Politics

Political news

The three candidates for the Democratic nomination to oppose incumbent Republican U.S. Sen. Mark Kirk had their first informal debate Monday. It grew contentious over the issue of Laquan McDonald’s death and prosecuting police officers.

The Chicago Tribune editorial board asked the  candidates if the federal government should investigate practices at the Cook County State’s Attorney’s office.

Andrea Zopp and Napoleon Harris are both African-American, and Zopp accused Harris of not leading on the topic of criminal justice in the black community.

An Egyptian activist is touring the U.S., reminding people that the struggle in her country continues five years after the uprising.

Tuesday night, she spoke in Rockford. Salma Hussein is a human rights advocate and journalist from Cairo, Egypt. She says "it's hard to see people talking about it like it's history because the movement is still there. Even if it's not necessarily with the same momentum anymore, the movement is still alive and present."

scottforchairman.com

The chairman of the Winnebago County Board will not run for re-election. Republican Scott Christiansen is dropping out of the March 15 primary. 

In Winnebago County, the chairman of the county board is elected by voters, not chosen by the board itself.

Christiansen has held the position since 2004 and, up until Sunday, it appeared he would run again. That’s when he told Rockford Register Star political editor Chuck Sweeny he was ending his re-election bid for health and family reasons.

College of DuPage

College campuses (and the politics behind them) are taking center stage in Springfield's festering stalemate.

Budget gridlock has kept money from going to higher education since July. Then, in a matter of hours on Thursday, Democratic lawmakers approved a plan that would pump $720 million dollars into the system. 

Republicans are calling it a "cruel hoax" that's giving students false hope, even though they, too, say they want to help higher ed. It's a scenario that demonstrates the partisan tensions -- and politics -- at play.

Gov. Bruce Rauner Creates New IT Agency

Jan 25, 2016

Illinois has doesn't have a centralized information technology infrastructure. It's a patchwork of old systems.

The field has narrowed in two northern Illinois contests on the March 15th primary ballot.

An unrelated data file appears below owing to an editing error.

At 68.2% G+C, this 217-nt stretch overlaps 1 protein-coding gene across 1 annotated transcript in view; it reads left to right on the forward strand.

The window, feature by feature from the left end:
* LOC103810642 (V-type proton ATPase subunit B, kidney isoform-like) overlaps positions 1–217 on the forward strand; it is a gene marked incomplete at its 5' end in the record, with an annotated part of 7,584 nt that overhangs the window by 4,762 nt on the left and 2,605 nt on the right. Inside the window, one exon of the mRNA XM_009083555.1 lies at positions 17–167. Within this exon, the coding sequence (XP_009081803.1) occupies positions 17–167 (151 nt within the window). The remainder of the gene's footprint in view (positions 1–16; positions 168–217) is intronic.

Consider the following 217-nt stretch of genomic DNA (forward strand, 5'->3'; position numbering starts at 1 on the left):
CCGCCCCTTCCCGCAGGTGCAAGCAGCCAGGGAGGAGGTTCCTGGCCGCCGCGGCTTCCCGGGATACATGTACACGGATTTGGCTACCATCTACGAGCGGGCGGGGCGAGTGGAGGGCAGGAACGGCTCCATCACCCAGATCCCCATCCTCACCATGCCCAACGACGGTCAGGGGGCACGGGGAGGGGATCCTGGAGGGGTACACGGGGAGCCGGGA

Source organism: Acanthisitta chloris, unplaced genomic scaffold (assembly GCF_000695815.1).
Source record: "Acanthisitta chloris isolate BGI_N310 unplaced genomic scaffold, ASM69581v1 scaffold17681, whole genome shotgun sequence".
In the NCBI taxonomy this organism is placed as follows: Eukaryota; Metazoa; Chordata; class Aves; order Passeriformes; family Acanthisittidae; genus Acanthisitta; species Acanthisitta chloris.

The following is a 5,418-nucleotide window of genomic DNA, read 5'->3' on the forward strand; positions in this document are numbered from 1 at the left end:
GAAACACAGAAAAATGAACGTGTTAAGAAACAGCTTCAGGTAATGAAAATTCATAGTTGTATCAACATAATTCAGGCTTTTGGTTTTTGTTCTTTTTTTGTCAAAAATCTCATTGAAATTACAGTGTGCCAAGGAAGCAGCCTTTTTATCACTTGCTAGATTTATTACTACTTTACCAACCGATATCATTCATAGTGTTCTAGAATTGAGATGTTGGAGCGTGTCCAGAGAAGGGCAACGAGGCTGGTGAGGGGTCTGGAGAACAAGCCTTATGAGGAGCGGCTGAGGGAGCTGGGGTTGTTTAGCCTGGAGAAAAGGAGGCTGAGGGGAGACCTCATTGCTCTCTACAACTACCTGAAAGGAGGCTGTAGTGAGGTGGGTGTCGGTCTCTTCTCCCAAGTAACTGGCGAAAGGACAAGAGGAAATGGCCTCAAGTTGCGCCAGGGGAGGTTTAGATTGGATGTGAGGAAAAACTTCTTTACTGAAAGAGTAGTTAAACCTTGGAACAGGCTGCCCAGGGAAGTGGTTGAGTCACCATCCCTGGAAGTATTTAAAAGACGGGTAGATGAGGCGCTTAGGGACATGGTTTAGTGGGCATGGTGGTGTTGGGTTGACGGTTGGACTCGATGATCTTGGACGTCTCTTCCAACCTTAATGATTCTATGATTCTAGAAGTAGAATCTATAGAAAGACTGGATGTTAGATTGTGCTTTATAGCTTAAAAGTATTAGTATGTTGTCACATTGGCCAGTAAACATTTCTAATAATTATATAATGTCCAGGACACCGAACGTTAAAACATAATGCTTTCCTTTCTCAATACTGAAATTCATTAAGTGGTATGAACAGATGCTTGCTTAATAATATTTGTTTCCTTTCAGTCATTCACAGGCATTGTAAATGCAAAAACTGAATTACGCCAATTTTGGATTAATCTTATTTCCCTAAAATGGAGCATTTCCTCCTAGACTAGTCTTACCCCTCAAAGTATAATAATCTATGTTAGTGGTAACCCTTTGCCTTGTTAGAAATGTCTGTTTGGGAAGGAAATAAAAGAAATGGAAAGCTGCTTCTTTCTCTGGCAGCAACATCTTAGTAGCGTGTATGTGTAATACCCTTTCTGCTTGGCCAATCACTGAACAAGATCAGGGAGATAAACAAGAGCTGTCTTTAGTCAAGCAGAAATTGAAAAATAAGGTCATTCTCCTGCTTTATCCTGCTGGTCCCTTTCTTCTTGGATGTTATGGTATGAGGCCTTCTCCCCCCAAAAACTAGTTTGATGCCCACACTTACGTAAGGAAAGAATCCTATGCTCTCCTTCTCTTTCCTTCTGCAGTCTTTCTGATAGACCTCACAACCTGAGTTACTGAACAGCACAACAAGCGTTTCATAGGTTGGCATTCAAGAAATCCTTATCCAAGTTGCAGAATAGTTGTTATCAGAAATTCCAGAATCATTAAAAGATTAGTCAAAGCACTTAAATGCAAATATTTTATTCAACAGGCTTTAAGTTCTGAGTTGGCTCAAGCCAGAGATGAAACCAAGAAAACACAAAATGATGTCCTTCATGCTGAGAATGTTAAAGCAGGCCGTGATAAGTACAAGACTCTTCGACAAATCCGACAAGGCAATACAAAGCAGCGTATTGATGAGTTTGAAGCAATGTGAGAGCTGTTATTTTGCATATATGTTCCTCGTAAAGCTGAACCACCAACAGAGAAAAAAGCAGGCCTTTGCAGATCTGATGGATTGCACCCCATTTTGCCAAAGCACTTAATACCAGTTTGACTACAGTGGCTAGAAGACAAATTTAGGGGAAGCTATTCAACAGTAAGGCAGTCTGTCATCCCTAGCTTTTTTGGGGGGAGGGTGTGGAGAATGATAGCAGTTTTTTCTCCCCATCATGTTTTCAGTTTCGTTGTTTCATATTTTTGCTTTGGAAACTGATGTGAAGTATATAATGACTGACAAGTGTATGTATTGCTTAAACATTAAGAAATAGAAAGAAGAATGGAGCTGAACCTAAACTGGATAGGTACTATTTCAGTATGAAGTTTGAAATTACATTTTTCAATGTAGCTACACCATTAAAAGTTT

Rockford business consultant Colin McGroarty’s challenge to incumbent Republican Congressman Adam Kinzinger is over.

His nominating petitions were challenged by Suzy Brown and David Welter, both of Morris in Grundy County, and he has been removed from the March primary ballot.

In the 67th Illinois House District, both challengers to incumbent Democrat Litesa Wallace also have been removed.

http://rockfordcityil.iqm2.com/Citizens/FileOpen.aspx?Type=1&ID=1212&Inline=True

A controversial housing proposal for Rockford’s east side has the go-ahead from a reluctant city council. Aldermen approved the site plans for the development on South New Towne Drive, on a 7 to 5 vote.

Jeff Bossert / Illinois Public Media

Illinois U.S. Senator Dick Durbin says it’s too early to say who could come away with the GOP nomination for President.  

The Democrat and Senate Minority Whip says with the Iowa Caucuses two weeks away, he believes even most Republicans couldn’t yet answer that question.

Durbin says in his experience, voters need to wait until early March, after a few primaries and caucuses, to get a true sense of who’s leading. 

But the Senator admits surprise with Donald Trump’s high polling numbers.

Susan Walsh / AP

In this election year… each side of the political aisle had different takes on President Obama’s final State of the Union Address, and what it could mean for his legacy. 

U.S. Sen. Dick Durbin calls President Obama’s address the kind given by a man tested by conflict, and served as a rebuttal to much of the rhetoric in the GOP race to succeed him. Like the president, the Illinois Democratic Senator is downplaying the threat ISIS poses to this country’s future.  

Amanda Vinicky / Illinois Public Radio

It'll be 2016 before Illinois' top political leaders meet again, as a historic stalemate grinds on.

If it wasn't obvious before that Illinois' political impasse wasn't going to end this year, it is now. "With the holidays now and, you know, kids on vacation, and travel, we may not be able to meet in the next two weeks," Gov. Bruce Rauner said Friday morning, after touring a Chicago high school.

Rauner says he expects he and the legislative leaders will next meet in early January. No date is set, but Rauner predicts it'll be around Jan. 3-5.

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